You know there’s a message request folder on Twitter too, right?

I have found that, yes. I’m not super-duper active on Twitter, though, so people know not to go there.

That town hall you hosted on Instagram after finding all those messages was great. After “Nappy Boy Radio,” that might need to be your next series.

Thank you, thank you. Maybe! “Nappy Boy Radio” is going pretty well. A lot of people are hitting me up to do the show, so it’s doing its thing. It's doing what it’s supposed to do.

You said on social media that the idea to start a podcast just came from having conversations with friends and thinking, “We should be recording this.”

Every time we have those conversations in the studio. That’s why I built my podcast area in my studio, so we don’t have to, like, go anywhere. We don’t have to go to another room, we can just chill. We’re already there. Once we get to the real format that we intended, it will be a lot better. I mean, we came into some deals after all that DM stuff and there’s some stuff with the podcast, so now we have to run episodes in a certain order. But, once we get to the format that I love and that I built in my studio, that’s when it's gonna get really fun.

With the Moe’s deal, “Nappy Boy Radio,” and your new book coming out, do you feel like you’re entering a new phase in your career?

Oh absolutely. And you know, coming at it more mature, thinking about things more, thinking these things out and really being hands-on with my own career, I think, is gonna help tremendously. It was necessary for me to go through all the things I went through and come back out swinging. So you know, it’s just that time again.

Talk about your book coming out. The drink recipes are also paired with your music, which is super cool. How did you think of that?

Well, a lot of the drinks are drinks I’ve been trying out over the years and they always come with some kind of story. I try to go with the local drink everywhere I go and that was a big part of my journey to figure out what I liked as a connoisseur. But, it never worked. I always came right back to tequila (laughs). Of all the drinks I’ve been trying, some things are a little difficult to make, especially if you’re already hammered. But yeah, it’s always a story behind a different drink and a lot of the times I was in the studio and we’d have bartenders come through, or go to the bar after the studio – or before – you know, so it’s always something that would correlate with music and correlate with my life, which is music too because music is life.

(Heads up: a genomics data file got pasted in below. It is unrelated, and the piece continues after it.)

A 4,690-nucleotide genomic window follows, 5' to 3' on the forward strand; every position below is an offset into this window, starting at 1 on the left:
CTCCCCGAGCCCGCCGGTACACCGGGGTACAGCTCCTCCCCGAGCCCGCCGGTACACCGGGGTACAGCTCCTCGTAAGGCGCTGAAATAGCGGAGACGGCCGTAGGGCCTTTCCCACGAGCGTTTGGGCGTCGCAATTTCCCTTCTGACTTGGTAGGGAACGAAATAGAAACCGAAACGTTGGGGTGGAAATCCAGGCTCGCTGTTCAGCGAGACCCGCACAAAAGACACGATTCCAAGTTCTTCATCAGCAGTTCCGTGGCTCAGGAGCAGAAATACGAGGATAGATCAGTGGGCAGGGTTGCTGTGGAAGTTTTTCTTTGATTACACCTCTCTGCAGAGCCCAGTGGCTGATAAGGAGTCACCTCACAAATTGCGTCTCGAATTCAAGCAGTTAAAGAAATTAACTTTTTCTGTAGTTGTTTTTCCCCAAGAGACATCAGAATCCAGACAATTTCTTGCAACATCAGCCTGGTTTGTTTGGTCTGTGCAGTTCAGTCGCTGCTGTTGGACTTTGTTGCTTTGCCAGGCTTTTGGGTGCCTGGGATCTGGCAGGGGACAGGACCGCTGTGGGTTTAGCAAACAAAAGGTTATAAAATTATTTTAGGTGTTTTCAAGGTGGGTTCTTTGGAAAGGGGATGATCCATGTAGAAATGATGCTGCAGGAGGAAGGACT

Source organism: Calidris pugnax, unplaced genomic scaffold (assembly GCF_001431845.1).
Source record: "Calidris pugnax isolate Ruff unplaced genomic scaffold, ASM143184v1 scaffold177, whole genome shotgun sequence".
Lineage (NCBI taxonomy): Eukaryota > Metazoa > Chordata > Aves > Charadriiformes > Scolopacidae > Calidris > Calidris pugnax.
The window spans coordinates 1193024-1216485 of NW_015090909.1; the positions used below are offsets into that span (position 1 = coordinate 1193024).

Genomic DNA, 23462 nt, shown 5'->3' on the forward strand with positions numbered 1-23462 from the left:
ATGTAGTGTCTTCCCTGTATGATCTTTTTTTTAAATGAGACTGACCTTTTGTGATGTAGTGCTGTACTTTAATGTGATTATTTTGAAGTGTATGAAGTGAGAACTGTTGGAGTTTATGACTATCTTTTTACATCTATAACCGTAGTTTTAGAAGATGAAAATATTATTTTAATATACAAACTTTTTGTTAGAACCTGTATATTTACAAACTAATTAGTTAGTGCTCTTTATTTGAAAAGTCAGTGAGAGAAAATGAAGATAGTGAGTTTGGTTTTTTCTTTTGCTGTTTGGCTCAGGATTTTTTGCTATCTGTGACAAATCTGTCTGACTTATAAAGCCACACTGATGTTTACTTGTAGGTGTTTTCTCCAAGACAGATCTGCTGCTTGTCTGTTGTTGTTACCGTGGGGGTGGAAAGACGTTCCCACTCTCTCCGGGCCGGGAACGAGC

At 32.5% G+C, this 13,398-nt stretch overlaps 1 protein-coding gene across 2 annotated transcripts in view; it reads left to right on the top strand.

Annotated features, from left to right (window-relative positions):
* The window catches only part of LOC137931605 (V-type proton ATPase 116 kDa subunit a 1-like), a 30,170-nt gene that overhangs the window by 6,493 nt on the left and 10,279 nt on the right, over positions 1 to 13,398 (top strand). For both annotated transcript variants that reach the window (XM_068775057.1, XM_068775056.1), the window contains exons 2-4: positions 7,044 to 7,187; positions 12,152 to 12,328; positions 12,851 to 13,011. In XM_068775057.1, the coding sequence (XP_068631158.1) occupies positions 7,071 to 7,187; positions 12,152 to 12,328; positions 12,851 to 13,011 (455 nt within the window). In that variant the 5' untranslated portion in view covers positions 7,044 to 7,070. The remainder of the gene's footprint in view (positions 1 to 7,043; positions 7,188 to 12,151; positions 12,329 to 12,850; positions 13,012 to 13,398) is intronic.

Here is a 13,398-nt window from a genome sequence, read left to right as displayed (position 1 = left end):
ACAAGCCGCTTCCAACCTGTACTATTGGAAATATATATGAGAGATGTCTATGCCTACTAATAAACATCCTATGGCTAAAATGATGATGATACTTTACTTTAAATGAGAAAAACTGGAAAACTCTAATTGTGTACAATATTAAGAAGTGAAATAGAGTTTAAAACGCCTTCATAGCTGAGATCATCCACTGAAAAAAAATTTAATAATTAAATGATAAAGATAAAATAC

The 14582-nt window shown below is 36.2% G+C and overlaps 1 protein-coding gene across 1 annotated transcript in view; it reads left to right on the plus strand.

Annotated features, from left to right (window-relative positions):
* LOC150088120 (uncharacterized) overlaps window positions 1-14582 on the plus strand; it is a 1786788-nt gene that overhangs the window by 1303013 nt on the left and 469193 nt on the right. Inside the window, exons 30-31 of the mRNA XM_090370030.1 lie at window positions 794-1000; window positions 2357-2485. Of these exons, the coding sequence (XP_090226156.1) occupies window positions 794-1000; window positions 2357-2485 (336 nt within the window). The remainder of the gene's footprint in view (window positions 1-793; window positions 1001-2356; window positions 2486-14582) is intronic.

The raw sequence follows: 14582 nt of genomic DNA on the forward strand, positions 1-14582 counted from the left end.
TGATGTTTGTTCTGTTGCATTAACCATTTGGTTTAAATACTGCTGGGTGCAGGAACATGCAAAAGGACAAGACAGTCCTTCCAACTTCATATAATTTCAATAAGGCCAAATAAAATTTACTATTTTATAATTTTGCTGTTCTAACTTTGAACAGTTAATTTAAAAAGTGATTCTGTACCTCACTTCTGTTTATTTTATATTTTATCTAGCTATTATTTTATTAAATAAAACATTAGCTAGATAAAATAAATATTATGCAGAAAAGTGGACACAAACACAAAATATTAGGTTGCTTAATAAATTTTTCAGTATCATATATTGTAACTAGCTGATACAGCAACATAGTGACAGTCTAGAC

So these are all original T-Pain recipes!

A lot of them, yeah. Even just putting my spin on classic recipes, too. I would go to a bar and say, “Lemme get a screwdriver,” which is vodka and orange juice, and then I’d say, “Well, add some cranberry in there. Let’s see what that’s like.” It helps a lot to put a little spin on things. You don’t have to just accept what people hand you across the bar sometimes.

What else do you have in the works?

New music! Got a second song coming out, “Simpin Ain’t Easy,” which we just shot the music video for, so that’s gonna be nice. My artists SprngBrk and Chayo Nash are dropping music right now. Chayo Nash and I just dropped “Like Dis.” SprngBrk has a new song called “Pride” out right now. We have the Moe’s thing. That’s always gonna be good. I’ve got a lifetime supply of tacos. The book, the podcast, the Nappy Boy Drift Team is coming soon, Nappy Boy Gaming, my Twitch stream is going crazy. It’s a lot. It’s a little overwhelming at the moment, but we’re getting the help that we need.

As someone who’s been in the game so long, you have a lot of wisdom to share with these younger artists on your roster.

Yeah, but it’s all about who’s gonna actually listen to it. I can tell when people aren’t gonna really digest it. You know when people are listening to respond instead of listening to absorb what you’re saying? It’s a lot of the responding people.

Right, all you can do is put it out there.

That’s it. But yeah, I try to give it out as much as possible. Some people are amazed that I’m even talking as much because a lot of people don’t like to give away the game, so to speak, but I don’t think anybody should be playing a game. This is serious stuff. This is people’s lives and careers at stake, like, give them as much information as possible. That’s my view on it.